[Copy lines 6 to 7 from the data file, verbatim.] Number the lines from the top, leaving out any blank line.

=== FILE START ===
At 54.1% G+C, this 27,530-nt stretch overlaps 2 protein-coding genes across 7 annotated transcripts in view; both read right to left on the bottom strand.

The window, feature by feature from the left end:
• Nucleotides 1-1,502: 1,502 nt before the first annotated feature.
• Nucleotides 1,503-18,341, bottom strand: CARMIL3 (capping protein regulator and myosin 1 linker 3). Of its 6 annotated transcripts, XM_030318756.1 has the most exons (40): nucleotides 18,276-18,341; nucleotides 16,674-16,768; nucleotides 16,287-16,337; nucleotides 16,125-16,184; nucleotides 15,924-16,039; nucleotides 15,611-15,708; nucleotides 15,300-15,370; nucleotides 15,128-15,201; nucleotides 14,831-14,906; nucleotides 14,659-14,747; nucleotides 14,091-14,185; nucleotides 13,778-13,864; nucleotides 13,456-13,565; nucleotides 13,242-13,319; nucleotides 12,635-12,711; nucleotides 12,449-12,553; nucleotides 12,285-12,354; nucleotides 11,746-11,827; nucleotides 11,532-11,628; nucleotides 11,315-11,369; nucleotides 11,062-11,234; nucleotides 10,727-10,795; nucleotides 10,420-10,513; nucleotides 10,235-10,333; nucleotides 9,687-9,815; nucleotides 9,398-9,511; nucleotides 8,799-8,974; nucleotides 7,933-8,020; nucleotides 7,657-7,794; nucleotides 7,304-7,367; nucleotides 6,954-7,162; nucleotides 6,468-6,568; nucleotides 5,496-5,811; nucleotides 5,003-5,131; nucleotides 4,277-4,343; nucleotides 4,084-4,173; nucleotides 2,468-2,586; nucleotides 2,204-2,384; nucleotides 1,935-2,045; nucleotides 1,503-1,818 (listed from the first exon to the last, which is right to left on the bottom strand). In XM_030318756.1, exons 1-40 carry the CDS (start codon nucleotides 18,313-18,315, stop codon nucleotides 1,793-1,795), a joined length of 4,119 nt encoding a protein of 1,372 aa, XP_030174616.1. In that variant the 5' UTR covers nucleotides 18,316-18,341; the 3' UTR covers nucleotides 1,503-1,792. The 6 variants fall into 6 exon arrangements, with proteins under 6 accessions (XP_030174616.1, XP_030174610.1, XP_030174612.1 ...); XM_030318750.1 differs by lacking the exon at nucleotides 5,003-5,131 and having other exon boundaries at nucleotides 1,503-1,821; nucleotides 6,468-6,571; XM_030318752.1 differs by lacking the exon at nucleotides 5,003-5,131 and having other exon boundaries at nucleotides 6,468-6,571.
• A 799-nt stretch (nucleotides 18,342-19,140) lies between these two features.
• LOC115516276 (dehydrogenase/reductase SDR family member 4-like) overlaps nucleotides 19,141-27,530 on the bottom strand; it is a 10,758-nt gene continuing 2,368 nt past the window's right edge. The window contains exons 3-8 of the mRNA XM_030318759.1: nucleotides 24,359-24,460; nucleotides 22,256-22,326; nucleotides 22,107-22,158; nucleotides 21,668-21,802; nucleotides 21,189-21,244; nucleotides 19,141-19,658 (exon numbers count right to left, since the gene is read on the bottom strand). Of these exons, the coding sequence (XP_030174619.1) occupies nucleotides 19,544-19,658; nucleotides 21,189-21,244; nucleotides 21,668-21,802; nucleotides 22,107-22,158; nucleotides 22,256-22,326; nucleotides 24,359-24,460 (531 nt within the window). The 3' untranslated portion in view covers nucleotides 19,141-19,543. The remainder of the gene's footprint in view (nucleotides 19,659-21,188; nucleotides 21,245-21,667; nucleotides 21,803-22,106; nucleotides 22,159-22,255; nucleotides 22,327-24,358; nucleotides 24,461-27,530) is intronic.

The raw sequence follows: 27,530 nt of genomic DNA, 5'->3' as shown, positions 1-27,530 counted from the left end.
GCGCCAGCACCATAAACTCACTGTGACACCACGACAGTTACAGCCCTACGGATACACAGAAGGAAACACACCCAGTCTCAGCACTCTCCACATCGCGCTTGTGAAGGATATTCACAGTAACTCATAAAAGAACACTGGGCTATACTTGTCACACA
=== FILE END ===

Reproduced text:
• LOC115516276 (dehydrogenase/reductase SDR family member 4-like) overlaps nucleotides 19,141-27,530 on the bottom strand; it is a 10,758-nt gene continuing 2,368 nt past the window's right edge. The window contains exons 3-8 of the mRNA XM_030318759.1: nucleotides 24,359-24,460; nucleotides 22,256-22,326; nucleotides 22,107-22,158; nucleotides 21,668-21,802; nucleotides 21,189-21,244; nucleotides 19,141-19,658 (exon numbers count right to left, since the gene is read on the bottom strand). Of these exons, the coding sequence (XP_030174619.1) occupies nucleotides 19,544-19,658; nucleotides 21,189-21,244; nucleotides 21,668-21,802; nucleotides 22,107-22,158; nucleotides 22,256-22,326; nucleotides 24,359-24,460 (531 nt within the window). The 3' untranslated portion in view covers nucleotides 19,141-19,543. The remainder of the gene's footprint in view (nucleotides 19,659-21,188; nucleotides 21,245-21,667; nucleotides 21,803-22,106; nucleotides 22,159-22,255; nucleotides 22,327-24,358; nucleotides 24,461-27,530) is intronic.

The raw sequence follows: 27,530 nt of genomic DNA, 5'->3' as shown, positions 1-27,530 counted from the left end.